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Mitch McConnell’s Fight Against Phantom Isolationists

Prioritization isn’t a rejection of American interests abroad.

Senators Meet For Policy Luncheons On Capitol Hill

In perhaps the least surprising political development of 2024, albeit as a follow-up to one of the most surprising developments, Mitch McConnell explained why he plans to hang around after departing his leadership position later this year. He wants to fight the “isolationists” in his own party.

“I’m going to concentrate, as I’ve said, inside on this isolationist issue, and outside on trying to get us to the majority in the Senate," McConnell said.

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It was precisely this difference in priorities that made McConnell’s continued leadership of a changing GOP so difficult, in addition to his obviously fraught relationship with the former and perhaps future President Donald Trump. (Though McConnell has endorsed Trump even as he has pledged to roll back the changes to the Republican Party that the 45th president has made—and that have in turn made Trump the presumptive GOP nominee for the third straight election.)

For many years, there was nothing remarkable about McConnell’s foreign-policy views at all, at least within the Republican coalition. His biggest legislative accomplishments and battles concerned domestic policy. It was only once the GOP foreign-policy consensus was challenged after the disastrous failure that was the Iraq War—not least by McConnell’s fellow Kentucky senator, Rand Paul—that his fight against the dissenters took on new salience.

A lot has changed since Iraq, as both the people who view that war as a cautionary tale for future interventions and the McConnell Republicans who are irritated about being called neoconservatives both frequently observed. Mitch’s militants are right that some of their preferred targets are aggressors in a way Baghdad wasn’t circa 2003 or have extraterritorial ambitions that exceed Saddam Hussein’s during that time period.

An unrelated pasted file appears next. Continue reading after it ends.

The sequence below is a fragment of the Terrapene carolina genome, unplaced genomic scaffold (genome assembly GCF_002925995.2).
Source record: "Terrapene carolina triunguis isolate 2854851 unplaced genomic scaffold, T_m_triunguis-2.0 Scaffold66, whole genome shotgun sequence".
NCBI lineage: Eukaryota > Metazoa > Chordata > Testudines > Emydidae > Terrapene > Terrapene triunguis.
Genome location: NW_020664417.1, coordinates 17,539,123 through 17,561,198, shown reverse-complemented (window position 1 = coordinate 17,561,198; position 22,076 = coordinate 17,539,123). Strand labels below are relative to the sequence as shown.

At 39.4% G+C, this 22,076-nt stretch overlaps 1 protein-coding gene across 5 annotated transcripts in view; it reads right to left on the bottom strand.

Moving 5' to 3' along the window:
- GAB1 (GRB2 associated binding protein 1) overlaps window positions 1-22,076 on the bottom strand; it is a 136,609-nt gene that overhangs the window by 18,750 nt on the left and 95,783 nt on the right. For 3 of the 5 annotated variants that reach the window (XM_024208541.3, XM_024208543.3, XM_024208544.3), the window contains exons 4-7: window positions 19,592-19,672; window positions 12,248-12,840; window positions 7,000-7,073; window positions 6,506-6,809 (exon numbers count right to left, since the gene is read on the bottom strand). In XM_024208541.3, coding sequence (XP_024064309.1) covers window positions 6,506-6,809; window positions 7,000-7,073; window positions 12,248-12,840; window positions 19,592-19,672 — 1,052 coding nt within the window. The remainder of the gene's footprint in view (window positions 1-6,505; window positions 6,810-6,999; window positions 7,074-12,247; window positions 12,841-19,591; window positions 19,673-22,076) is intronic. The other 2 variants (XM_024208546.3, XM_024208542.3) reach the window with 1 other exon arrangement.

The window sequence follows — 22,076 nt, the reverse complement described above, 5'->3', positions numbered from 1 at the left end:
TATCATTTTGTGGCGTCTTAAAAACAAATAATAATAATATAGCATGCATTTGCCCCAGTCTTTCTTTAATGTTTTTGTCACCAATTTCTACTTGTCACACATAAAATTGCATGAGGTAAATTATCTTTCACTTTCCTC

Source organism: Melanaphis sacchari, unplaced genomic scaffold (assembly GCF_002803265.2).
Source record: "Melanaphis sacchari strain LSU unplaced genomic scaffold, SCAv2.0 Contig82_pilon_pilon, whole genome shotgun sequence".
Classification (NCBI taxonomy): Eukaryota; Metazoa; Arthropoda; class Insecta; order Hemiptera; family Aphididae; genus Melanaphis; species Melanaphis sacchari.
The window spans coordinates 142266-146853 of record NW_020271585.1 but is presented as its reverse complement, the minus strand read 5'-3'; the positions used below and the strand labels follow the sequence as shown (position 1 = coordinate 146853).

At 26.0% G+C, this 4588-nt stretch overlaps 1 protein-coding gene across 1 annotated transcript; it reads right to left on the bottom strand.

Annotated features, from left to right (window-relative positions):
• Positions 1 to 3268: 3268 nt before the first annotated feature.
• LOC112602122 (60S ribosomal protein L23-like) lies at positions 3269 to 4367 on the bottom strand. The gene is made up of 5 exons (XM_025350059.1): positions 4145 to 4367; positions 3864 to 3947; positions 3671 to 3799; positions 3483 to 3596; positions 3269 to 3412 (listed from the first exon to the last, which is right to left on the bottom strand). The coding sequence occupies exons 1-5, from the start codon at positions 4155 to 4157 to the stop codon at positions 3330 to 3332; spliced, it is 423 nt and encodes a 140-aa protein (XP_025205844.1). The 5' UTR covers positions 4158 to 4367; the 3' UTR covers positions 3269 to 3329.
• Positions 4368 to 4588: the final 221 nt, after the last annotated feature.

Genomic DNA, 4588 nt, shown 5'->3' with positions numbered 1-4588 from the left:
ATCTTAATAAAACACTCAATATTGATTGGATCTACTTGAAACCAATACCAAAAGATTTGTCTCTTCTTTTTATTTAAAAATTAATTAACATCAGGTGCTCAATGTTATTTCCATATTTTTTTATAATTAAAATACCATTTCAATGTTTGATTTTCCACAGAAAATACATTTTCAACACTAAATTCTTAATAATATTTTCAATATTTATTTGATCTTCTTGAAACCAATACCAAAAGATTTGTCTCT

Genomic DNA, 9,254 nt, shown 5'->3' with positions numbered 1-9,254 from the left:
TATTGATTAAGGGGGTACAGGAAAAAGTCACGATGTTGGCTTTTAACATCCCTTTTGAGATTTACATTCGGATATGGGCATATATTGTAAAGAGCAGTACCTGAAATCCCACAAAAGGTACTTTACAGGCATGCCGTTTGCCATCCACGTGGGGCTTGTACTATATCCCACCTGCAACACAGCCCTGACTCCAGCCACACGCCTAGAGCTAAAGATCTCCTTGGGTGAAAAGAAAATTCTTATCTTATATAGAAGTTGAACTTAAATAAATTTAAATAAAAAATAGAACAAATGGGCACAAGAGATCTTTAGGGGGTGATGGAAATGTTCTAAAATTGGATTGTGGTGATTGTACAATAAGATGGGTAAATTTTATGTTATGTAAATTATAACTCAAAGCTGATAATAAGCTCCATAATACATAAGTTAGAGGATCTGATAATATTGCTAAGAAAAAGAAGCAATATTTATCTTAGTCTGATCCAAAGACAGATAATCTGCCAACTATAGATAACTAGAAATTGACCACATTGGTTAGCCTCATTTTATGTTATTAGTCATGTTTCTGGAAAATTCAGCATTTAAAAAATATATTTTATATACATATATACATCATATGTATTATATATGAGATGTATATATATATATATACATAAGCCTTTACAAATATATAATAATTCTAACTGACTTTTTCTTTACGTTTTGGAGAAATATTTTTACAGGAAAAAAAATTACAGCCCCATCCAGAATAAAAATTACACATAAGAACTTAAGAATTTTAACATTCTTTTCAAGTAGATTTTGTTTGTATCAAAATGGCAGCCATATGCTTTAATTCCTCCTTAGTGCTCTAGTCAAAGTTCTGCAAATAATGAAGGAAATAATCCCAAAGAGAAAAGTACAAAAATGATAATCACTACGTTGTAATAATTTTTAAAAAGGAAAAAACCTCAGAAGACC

Today’s Republican hawks are generally less enamored of democracy or idealistic about what they can accomplish via military power than the neocons of George W. Bush’s era. On the positive side, that makes them more realistic about what kind of people would actually get elected if we brought democracy by force of arms to various trouble spots around the world. On the negative side, it can easily lend itself to the kind of dehumanizing rhetoric that Bush and, in his better moments, John McCain generally sought to avoid—and with it, the risk of the deeds that often come with such words.

To put it more simply, Republicans are less likely to think bringing democracy to Gaza will produce favorable outcomes rather than the election of Hamas. But they are perhaps more likely to talk about nuking Gaza.

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If the term “neocon” doesn’t quite fit the more hawkish side of today’s intraparty foreign-policy debate, “isolationist” has seldom been much more than a term of abuse since McConnell and Joe Biden were small children. Few Republicans reject the notion that the United States has vital interests outside the Western Hemisphere. The i-word is often applied to Republicans who would adopt something approaching a Cold War posture toward China, whose views on the Israel–Hamas war barely differ from McConnell’s, and who might even be more hawkish on Ukraine if they shared the Senate minority leader’s belief that Russia could take over NATO territory in Europe. (Believe it or not, some conservatives in good standing who hold no brief for Vladimir Putin don’t think his war in Ukraine proves this.)

It is also noteworthy that the Republicans in this camp tend to be the most clear-eyed about our country’s problems with the national debt, fueled by popular but not particularly well-funded entitlement programs, while arguing we can practice global leadership on the cheap. Just a few billion dollars for weapons here, a few Ukrainian casualties there, and the wolf can be kept from the door.

Some of the most exuberant proponents of this viewpoint are among the same people who believe the American system is fragile at home, endangered primarily by their current or former side of the political aisle. 

The challenges at home or abroad don’t call for recklessness or willful disregard, of course. But they require setting priorities because neither domestic nor international leadership can be sustained indefinitely without picking and choosing. 

That’s why the next generation of conservative leadership, called to govern in a much different era than immediate decades after the Second World War, will nevertheless find it is once again a time for choosing. But that doesn’t mean the choices will always look the same.

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